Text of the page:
Following the CDU/CSU and the SPD reaching a coalition agreement, and the ratification of this agreement by SPD members in December, Germany has finally formed its next government. Steffen Stierle and Christoph Mayer write on what 2014 might hold in store for the rest of the Eurozone now that the new government is in place. They argue that the agreement offers very little cause for optimism among those who support a change of direction in Germany’s European policy. Moreover, the fact that the coalition holds a huge majority of seats will make any effective opposition within the German Parliament extremely difficult.

As several surveys show, the popularity of Germany in most Eurozone countries has decreased dramatically during recent years. This development can be, if not explained, at least justified by the way in which Germany, together with EU institutions, has responded to the Great Recession inside the Eurozone: austerity policies and authoritarian transfers of power to the supra-national level.

Reichstag building, Berlin (Credit: oh-berlin.com, CC-BY-SA-3.0)

Reichstag building, Berlin (Credit: oh-berlin.com, CC-BY-SA-3.0)

Measures like the ESM (European Stability Mechanism), the Troika-led Memoranda of Understanding, or the Fiscal Compact are deepening the economic crisis by causing massive downward economic spirals. Unemployment levels have soared; labour rights and social security systems are being destroyed; mass-poverty, mass-homelessness, collapsing healthcare-systems, decreasing life expectancy and even hunger have returned to Europe. This can justifiably be seen by the European public as a result of German EU-policies.

A majority of Eurozone countries are currently governed by neoliberal political elites who favour anti-democratic and anti-social responses to the crisis. It was a consensual decision of the European Council to rescue banks with taxpayers’ money, which is de facto a way of making the people pay for the economic crisis. Without cooperating elites in the governments of Greece, Portugal, Spain and Ireland it would not have been possible to push austerity reforms through at the EU level.

Despite this collaboration, however, it still makes sense to see the German government as the engine behind this political line. Germany is the strongest economy in Europe. Since the implementation of the euro, it follows an aggressive foreign trade policy, based on low wages, labour market-liberalisation and tax-reforms for the benefit of corporations. Using the crisis as a window of opportunity, the German government has started to sell this economic model, in its more radical version, as a success story to its EU partners in order to make it the model for Europe as a whole. The European Council, with Germany as its leading member, is currently about to enhance a neoliberal, authoritarian transformation of the EU.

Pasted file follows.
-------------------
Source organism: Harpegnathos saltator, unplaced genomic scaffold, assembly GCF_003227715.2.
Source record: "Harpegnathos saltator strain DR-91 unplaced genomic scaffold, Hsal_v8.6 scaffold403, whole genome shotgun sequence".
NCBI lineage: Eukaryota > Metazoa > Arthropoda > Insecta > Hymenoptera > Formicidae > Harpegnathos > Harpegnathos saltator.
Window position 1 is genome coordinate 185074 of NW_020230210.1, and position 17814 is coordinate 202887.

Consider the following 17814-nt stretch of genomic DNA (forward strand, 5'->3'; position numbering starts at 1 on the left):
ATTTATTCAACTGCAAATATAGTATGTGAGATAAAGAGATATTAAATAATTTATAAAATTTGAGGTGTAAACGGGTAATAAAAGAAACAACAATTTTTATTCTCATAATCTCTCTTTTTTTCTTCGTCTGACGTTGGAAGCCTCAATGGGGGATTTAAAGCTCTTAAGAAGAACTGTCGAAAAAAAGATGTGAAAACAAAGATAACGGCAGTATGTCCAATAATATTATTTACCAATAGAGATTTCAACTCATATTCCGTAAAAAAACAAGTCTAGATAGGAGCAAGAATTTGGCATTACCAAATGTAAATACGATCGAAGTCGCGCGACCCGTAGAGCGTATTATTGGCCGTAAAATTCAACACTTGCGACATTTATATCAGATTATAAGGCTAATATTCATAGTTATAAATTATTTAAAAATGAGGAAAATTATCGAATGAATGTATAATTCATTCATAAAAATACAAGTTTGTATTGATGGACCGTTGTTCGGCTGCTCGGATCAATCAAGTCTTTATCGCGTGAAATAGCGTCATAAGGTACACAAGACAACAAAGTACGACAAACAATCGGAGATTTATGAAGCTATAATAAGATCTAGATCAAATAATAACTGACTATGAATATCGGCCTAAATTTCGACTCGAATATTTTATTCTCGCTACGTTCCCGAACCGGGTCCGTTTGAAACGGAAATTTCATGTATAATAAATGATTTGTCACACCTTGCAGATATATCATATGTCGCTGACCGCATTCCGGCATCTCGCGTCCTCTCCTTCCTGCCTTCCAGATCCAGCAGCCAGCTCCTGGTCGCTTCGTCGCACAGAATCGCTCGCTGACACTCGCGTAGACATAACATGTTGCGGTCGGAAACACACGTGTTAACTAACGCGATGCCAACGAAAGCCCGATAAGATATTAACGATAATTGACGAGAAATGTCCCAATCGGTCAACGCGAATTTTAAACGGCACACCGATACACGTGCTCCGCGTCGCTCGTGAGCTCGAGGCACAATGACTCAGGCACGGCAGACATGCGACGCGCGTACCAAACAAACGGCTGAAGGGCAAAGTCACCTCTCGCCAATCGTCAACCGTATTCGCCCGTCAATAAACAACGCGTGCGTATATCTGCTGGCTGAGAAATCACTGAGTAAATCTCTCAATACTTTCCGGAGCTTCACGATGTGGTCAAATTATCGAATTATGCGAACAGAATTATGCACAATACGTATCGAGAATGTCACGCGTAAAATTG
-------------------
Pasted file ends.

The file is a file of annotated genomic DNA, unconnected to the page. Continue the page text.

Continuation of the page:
At this point it is important to mention that it was not only the former German conservative-liberal government which put pressure for radical austerity reforms throughout Europe. In this respect there has always been a consensus within the German political elite. Let us not forget that the German Social Democrats (SPD) and the Greens always voted in favor of the former government’s EU-policy initiatives during the period between 2009 and 2013.

As the 2013 elections came closer, however, SPD leaders made a turn. They spoke as little as possible about the Eurozone crisis. When silence was not an option, they adopted a progressive counter-position to the government, criticising the destruction of welfare systems, calling for a common liability for public debt (Eurobonds) and favouring investment in growth and jobs all over Europe. Furthermore, they talked in favour of making banks pay for the crisis, they talked about the need to strictly regulate financial markets and to push through a European wide minimum wage which would put an end to the “working poor” once and for all.

This turn led many people across Europe to follow the German elections very closely, hoping for a political shift in the “heart of neoliberal Europe”. What followed was, instead, a disappointment. We now know that a political shift will not come. Conservatives and social democrats have agreed on a coalition agreement which is completely in line with the EU-policy agenda of the former German government. The two parties have agreed that ESM-loans have to be coupled with strong conditionality and that budget discipline and structural reforms are further necessary.